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I want AWK to process my file, and change only some lines. But it prints only rule-matched lines. So I've added a /*/ {print $0} rule. But then I've got a duplications.

awk '/rule 1/ {actions 1;} /*/ {print $0}' file.txt

I want all lines in the output, with 'rule 1' lines changed.

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show your file, expected output/result. otherwise we cannot help – Kent Feb 15 '13 at 10:39
up vote 1 down vote accepted

I'll make a big edit, following Ed Norton latest explanations.

  • as Ed Morton pointed out, it can even be simplified as : changing lines with specific patterns, and then printing all lines

    awk '/regex1/ {actions_1} 1' file.txt

    (see his comments below for the reason why it's preferable to the one I proposed)

  • For the record, there exist ways to skip the rest of the processing for the current line, such as : continue or break if it is in a loop, or next if it is in the main loop.

See for example :

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Don't do that, it's completely wrong! See the other responses in this thread for the right way to do it. – Ed Morton Feb 15 '13 at 13:52
I agree, I just copy/pasted his example without even checking : the actions will be done, but the line changed not printed. And the 2nd (/*/) part is wrong. I delete this so others can be selected. – Olivier Dulac Feb 15 '13 at 14:24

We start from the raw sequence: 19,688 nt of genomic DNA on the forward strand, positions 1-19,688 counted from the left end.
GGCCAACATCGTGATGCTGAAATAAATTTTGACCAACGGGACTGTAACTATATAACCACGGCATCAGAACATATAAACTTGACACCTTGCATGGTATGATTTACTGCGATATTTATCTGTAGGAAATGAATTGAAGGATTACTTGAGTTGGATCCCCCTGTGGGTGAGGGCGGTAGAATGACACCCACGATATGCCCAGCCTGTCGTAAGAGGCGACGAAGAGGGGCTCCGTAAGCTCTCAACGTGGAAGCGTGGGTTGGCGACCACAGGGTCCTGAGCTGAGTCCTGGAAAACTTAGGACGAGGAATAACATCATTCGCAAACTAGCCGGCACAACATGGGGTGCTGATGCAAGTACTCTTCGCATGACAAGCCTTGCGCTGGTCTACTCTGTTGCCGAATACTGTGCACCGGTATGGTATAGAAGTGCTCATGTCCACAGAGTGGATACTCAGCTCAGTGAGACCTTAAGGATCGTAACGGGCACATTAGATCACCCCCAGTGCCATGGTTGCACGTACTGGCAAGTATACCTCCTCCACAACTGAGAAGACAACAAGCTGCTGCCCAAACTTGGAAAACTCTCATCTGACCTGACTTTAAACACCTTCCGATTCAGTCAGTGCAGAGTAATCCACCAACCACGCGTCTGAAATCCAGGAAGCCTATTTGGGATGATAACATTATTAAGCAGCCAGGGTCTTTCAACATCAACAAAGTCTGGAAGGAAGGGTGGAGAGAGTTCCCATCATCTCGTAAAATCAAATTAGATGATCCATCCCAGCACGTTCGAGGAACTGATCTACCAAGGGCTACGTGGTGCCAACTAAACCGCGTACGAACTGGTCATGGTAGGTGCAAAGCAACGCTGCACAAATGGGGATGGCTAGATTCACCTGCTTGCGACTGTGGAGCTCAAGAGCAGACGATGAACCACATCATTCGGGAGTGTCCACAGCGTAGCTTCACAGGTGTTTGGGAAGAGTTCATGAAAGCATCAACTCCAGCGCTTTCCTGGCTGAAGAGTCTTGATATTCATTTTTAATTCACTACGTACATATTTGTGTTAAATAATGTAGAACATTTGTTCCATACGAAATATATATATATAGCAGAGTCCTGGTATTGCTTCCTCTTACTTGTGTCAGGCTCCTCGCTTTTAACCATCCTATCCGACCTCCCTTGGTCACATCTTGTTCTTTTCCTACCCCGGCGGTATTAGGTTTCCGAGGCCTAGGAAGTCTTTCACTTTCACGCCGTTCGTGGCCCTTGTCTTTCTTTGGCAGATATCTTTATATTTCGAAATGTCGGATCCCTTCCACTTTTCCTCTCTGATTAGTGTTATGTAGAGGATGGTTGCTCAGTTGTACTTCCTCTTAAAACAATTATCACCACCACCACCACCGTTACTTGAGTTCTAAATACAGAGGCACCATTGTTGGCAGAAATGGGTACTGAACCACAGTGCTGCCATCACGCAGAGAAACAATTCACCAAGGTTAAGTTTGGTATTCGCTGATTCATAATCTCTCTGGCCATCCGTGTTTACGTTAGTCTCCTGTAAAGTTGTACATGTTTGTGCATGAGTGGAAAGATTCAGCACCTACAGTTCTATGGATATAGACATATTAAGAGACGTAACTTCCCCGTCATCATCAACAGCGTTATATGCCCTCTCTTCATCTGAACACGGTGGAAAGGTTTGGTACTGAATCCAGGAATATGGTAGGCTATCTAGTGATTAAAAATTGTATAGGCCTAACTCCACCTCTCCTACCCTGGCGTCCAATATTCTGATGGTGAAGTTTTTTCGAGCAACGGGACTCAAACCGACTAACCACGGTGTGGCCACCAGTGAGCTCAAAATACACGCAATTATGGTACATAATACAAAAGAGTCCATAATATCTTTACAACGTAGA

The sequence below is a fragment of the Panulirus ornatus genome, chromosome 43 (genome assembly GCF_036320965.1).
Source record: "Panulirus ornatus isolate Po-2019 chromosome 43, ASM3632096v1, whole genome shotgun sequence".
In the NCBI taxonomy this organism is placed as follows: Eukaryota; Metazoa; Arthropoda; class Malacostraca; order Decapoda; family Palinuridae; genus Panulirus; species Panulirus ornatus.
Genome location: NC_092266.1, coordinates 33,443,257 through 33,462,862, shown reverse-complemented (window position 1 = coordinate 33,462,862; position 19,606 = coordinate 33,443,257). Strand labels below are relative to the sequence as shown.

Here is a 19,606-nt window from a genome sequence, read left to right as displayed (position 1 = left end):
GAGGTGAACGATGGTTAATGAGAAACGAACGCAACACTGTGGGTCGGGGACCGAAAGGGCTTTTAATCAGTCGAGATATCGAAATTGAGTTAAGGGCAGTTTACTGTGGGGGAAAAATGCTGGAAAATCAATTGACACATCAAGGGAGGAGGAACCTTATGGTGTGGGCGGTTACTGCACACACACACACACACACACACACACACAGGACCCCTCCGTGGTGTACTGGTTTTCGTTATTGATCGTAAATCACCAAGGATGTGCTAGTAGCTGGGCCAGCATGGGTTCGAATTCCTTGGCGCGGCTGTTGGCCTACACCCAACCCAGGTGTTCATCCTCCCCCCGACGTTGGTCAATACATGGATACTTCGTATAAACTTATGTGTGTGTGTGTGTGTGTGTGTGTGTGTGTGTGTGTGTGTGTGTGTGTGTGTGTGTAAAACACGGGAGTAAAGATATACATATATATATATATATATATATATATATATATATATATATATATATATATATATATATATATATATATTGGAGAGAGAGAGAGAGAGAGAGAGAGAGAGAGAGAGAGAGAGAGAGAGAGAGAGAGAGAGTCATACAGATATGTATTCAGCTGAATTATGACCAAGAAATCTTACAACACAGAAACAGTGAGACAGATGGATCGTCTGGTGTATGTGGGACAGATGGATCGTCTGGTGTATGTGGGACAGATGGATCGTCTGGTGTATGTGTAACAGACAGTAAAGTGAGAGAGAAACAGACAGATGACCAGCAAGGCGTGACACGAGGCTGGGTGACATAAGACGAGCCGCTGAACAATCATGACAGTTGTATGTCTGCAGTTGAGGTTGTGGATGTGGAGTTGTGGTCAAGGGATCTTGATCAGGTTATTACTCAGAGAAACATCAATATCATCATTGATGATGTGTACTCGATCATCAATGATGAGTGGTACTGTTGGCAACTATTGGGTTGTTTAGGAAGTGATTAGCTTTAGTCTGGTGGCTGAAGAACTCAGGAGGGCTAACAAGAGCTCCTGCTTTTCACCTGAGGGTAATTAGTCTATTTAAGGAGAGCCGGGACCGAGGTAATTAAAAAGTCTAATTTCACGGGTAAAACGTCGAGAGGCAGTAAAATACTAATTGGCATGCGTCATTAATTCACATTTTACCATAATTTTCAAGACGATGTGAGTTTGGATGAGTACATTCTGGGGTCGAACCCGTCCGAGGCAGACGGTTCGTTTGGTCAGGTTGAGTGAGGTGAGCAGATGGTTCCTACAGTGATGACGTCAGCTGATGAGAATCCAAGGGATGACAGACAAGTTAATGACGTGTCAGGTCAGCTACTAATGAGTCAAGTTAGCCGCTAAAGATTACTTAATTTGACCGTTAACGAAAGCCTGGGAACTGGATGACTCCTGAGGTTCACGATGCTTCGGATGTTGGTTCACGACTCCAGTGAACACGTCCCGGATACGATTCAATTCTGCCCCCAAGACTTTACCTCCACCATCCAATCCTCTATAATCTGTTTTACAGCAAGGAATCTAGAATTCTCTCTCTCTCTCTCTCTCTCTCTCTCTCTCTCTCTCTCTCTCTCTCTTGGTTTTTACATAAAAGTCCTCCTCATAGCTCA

hmm, can't delete... I'll edit it then. – Olivier Dulac Feb 15 '13 at 14:24
its still wrong, though. get rid of print $0; next;. – Ed Morton Feb 15 '13 at 15:27
Writing code that produces expected output is the tip of the iceberg when coding. What if in future you want to print the current line number or something with each output line? If you're printing records from multiple locations you have to go modify each location so they all do the same thing. Also the way you had it makes the reader think that printing the current record must not be what you want to do by default since you're specifically skipping the default code so it's misleading as well as harder to enhance in future if you want to do common things when printing the records. – Ed Morton Feb 18 '13 at 10:54

Adding a 1 to the end of the script, forces awk to return true, which has the effect of enabling printing of all lines by default. For example, the following will print all lines in the file. However, if the line contains the words rule 1, only the first field of that line will be printed.

awk '/rule 1/ { print $1; next }1' file

The word next skips processing the rest of the code for that particular line. You can apply whatever action you'd like. I just chose to print $1. HTH.

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Or assign the result of actions 1 to $0:

awk '/rule 1/{$0=actions 1}1' file.txt

for example:

awk '/rule 1/{$0=$1}1' file.txt
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